You make some good points, Nick, but I still support the current journalistic usage of describing pro-lifers as “opponents of abortion rights.”
Of course, it is probably true that the use of the word “rights” both reflects and encourages a bias against pro-lifers. As we all know, our society has a pathological love of anything calling itself a “right,” so describing a position as an opposition to somebody’s right rather weights the dice against it. (I should acknowledge in fairness that most media outlets also talk about supporters and opponents of “gun rights.”)
But it is precisely because I want to attack that cultural
infatuation with rights that I don’t mind being described as against abortion rights. Framing it that way allows one to foreground and frontally attack the mindless individualism at the heart of the “culture of choice” that nurtures abortion in the first place.
I also think that using the word rights is more helpful because it pinpoints what is primarily at issue in the fierce political contest that has been going on since Roe v. Wade. This battle is mainly being fought to decide what the law of the land should be with respect to abortion.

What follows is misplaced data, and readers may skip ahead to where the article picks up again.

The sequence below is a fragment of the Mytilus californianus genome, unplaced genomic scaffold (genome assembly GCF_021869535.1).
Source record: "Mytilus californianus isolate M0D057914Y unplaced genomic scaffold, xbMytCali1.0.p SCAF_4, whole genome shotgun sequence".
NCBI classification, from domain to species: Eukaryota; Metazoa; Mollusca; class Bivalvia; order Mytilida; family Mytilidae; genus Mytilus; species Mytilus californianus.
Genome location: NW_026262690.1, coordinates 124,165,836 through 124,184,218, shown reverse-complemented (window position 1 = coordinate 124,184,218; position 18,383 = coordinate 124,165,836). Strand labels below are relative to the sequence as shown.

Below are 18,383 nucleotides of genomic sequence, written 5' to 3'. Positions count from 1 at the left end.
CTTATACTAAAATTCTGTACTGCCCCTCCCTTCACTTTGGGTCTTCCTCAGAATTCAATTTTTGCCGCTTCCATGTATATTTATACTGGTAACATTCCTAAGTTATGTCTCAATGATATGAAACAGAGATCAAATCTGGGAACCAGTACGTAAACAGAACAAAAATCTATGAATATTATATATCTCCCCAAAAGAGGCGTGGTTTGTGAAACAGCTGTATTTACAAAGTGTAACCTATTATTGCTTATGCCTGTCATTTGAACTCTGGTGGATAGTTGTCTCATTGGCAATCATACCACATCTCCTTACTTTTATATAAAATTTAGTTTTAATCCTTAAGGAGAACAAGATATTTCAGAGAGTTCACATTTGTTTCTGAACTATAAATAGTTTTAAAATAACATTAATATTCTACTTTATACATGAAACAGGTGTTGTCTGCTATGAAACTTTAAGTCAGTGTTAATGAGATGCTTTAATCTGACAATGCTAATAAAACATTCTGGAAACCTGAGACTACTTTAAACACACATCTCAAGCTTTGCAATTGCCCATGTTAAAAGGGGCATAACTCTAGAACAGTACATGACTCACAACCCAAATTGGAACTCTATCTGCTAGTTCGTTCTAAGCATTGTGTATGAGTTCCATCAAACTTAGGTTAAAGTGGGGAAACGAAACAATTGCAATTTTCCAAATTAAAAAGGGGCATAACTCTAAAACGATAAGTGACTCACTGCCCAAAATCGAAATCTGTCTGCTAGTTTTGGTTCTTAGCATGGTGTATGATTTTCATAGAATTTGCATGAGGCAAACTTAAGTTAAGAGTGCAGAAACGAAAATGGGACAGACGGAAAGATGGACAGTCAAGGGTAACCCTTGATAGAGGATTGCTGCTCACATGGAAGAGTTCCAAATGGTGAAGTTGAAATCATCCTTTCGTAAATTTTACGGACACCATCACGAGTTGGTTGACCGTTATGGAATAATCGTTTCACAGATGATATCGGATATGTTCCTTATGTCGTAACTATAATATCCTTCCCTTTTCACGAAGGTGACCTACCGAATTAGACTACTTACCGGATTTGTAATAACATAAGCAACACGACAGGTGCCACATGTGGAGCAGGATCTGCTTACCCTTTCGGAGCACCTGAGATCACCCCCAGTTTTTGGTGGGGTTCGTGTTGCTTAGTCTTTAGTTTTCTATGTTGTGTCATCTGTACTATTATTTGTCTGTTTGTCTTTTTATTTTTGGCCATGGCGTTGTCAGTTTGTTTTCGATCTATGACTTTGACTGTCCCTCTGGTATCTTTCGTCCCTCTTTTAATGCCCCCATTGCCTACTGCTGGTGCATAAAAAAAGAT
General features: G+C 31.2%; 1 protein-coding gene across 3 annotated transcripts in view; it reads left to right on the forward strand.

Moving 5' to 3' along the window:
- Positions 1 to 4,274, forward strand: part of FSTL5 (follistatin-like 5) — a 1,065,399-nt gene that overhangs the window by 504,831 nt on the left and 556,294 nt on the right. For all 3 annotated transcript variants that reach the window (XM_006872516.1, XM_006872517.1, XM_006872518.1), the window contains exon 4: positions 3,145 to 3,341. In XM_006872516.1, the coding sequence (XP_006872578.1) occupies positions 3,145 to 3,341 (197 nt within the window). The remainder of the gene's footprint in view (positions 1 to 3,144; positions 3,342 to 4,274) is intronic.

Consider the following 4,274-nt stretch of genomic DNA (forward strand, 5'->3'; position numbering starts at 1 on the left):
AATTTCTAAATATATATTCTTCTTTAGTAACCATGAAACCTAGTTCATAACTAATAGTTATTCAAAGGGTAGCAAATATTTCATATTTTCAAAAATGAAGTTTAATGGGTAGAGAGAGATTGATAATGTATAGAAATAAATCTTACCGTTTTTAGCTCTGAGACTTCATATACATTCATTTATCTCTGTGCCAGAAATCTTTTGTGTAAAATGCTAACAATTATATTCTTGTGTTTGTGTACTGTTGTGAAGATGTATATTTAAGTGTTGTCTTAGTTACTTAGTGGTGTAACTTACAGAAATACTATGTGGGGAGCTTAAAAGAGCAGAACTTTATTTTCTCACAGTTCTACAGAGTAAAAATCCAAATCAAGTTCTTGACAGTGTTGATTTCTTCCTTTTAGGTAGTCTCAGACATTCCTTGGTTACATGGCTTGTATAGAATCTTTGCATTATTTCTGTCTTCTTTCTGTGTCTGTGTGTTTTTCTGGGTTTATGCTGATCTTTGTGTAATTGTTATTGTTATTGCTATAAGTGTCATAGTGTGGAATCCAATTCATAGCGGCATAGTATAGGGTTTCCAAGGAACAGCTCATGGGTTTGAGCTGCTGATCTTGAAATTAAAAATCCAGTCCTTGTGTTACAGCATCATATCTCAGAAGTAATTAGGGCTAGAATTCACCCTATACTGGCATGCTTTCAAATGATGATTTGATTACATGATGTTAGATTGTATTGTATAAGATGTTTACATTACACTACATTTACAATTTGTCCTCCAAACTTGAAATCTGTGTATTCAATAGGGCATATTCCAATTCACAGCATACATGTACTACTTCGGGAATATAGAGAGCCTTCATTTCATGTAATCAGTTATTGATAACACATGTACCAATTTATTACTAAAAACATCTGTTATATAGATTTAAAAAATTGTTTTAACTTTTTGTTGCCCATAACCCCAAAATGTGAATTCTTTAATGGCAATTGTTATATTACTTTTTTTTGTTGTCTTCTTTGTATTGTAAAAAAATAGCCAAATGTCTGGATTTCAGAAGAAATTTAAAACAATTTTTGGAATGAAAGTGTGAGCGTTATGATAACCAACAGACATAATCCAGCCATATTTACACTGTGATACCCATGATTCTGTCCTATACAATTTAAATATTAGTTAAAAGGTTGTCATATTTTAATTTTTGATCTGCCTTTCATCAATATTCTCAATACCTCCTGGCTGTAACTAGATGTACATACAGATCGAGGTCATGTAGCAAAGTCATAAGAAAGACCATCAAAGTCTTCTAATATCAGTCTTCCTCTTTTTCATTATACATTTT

The debate about whether abortion is wrong or right is of blindingly obvious relevance, but it is distinct. It is clear that not everything that is morally impermissible must be banned and that not everything that is morally permissible must be legalized, so what you think about abortion does not determine what you think about abortion rights. There are, famously, people who think abortion is wrong who do not think it should be illegal, and I have met people who think it generally permissible but who think for other reasons that it should be restricted.
What generally matters to political journalists and their readers are the political consequences of an opinion. Whatever your reasons, what do you think should be done, and therefore what will you advocate for, who will be your allies and who will be your opponents in the public square?
Here the major division is between those who believe that the state should try to directly prevent abortions and those who think it should not. It is, to put it more simply, a struggle between the opponents and supporters of abortion rights, not abortion.